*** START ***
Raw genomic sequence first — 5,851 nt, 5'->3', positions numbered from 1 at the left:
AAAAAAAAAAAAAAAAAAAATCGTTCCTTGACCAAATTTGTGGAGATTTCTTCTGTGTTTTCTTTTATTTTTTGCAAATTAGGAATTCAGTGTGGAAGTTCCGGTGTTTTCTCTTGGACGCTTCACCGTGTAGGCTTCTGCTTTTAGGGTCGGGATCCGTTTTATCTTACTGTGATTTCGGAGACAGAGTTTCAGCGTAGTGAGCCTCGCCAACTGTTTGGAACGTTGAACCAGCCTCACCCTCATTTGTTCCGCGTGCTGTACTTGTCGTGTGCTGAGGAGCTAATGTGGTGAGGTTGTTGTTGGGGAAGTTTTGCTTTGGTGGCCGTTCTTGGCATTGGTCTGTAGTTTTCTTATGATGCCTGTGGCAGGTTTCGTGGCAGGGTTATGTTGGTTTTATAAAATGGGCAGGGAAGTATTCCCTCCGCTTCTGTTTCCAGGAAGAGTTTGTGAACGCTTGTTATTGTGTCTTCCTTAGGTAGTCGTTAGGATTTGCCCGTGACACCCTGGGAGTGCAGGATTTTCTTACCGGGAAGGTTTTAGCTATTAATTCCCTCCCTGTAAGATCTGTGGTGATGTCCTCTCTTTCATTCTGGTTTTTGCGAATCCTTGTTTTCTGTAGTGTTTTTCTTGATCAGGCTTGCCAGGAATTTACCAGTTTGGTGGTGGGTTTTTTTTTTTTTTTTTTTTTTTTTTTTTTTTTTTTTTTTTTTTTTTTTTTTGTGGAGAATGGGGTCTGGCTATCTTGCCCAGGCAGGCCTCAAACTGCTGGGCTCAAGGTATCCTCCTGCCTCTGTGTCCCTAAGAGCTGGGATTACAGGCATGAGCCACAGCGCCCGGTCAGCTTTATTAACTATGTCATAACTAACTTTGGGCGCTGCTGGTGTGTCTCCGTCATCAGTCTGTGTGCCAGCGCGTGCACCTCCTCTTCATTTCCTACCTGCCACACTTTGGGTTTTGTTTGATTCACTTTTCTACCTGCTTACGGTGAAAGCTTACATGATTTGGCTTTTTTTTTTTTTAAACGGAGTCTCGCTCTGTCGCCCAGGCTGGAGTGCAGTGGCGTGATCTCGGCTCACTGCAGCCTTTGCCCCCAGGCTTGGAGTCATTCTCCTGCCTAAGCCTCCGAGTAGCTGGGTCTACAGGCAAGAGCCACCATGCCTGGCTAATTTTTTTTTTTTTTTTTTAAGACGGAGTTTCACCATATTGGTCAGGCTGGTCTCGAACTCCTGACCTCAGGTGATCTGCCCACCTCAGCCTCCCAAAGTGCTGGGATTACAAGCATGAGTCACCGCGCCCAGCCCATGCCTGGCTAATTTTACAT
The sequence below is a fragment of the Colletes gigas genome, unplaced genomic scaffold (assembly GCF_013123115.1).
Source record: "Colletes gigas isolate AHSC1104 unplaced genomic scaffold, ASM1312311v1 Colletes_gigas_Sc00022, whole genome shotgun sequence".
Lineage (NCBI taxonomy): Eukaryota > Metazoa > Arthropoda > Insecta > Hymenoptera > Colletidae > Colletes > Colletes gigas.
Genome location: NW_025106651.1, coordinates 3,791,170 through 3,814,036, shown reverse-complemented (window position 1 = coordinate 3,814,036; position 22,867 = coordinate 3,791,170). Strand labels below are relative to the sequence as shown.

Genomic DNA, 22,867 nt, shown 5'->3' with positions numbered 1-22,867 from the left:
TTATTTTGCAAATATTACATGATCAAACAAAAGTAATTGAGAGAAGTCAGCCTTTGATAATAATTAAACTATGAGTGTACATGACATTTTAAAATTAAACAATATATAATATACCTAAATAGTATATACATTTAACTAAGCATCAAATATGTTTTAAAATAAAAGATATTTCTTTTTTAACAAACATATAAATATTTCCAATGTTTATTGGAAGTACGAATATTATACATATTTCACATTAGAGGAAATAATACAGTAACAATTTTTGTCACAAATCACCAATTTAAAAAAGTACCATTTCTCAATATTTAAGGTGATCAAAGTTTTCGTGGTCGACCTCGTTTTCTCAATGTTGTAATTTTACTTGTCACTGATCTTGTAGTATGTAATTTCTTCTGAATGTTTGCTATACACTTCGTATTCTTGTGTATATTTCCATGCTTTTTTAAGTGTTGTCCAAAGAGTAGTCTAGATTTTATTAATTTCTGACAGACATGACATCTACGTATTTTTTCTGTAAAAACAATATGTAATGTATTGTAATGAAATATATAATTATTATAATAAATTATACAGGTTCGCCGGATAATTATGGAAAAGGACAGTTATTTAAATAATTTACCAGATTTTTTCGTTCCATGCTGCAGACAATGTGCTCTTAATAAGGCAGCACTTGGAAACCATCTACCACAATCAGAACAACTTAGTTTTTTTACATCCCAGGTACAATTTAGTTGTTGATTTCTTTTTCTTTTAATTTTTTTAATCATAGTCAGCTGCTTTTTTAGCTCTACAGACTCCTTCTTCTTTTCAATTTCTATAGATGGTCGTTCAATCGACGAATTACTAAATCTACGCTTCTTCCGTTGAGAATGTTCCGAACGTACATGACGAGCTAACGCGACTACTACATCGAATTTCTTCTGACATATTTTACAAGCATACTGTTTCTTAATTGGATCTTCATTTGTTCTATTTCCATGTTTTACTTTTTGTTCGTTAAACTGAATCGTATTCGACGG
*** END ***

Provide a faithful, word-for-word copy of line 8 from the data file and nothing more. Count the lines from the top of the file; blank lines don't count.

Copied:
TTATTTTGCAAATATTACATGATCAAACAAAAGTAATTGAGAGAAGTCAGCCTTTGATAATAATTAAACTATGAGTGTACATGACATTTTAAAATTAAACAATATATAATATACCTAAATAGTATATACATTTAACTAAGCATCAAATATGTTTTAAAATAAAAGATATTTCTTTTTTAACAAACATATAAATATTTCCAATGTTTATTGGAAGTACGAATATTATACATATTTCACATTAGAGGAAATAATACAGTAACAATTTTTGTCACAAATCACCAATTTAAAAAAGTACCATTTCTCAATATTTAAGGTGATCAAAGTTTTCGTGGTCGACCTCGTTTTCTCAATGTTGTAATTTTACTTGTCACTGATCTTGTAGTATGTAATTTCTTCTGAATGTTTGCTATACACTTCGTATTCTTGTGTATATTTCCATGCTTTTTTAAGTGTTGTCCAAAGAGTAGTCTAGATTTTATTAATTTCTGACAGACATGACATCTACGTATTTTTTCTGTAAAAACAATATGTAATGTATTGTAATGAAATATATAATTATTATAATAAATTATACAGGTTCGCCGGATAATTATGGAAAAGGACAGTTATTTAAATAATTTACCAGATTTTTTCGTTCCATGCTGCAGACAATGTGCTCTTAATAAGGCAGCACTTGGAAACCATCTACCACAATCAGAACAACTTAGTTTTTTTACATCCCAGGTACAATTTAGTTGTTGATTTCTTTTTCTTTTAATTTTTTTAATCATAGTCAGCTGCTTTTTTAGCTCTACAGACTCCTTCTTCTTTTCAATTTCTATAGATGGTCGTTCAATCGACGAATTACTAAATCTACGCTTCTTCCGTTGAGAATGTTCCGAACGTACATGACGAGCTAACGCGACTACTACATCGAATTTCTTCTGACATATTTTACAAGCATACTGTTTCTTAATTGGATCTTCATTTGTTCTATTTCCATGTTTTACTTTTTGTTCGTTAAACTGAATCGTATTCGACGG